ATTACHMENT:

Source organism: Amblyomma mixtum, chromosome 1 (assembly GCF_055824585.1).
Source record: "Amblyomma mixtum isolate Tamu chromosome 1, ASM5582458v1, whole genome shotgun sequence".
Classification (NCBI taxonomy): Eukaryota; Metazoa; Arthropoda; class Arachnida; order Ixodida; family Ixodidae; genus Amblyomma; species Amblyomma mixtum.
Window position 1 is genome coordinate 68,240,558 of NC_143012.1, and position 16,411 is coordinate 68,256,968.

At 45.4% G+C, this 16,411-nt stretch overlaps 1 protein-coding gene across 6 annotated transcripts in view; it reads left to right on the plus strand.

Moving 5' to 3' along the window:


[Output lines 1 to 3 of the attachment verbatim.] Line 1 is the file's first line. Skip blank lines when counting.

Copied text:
Source organism: Amblyomma mixtum, chromosome 1 (assembly GCF_055824585.1).
Source record: "Amblyomma mixtum isolate Tamu chromosome 1, ASM5582458v1, whole genome shotgun sequence".
Classification (NCBI taxonomy): Eukaryota; Metazoa; Arthropoda; class Arachnida; order Ixodida; family Ixodidae; genus Amblyomma; species Amblyomma mixtum.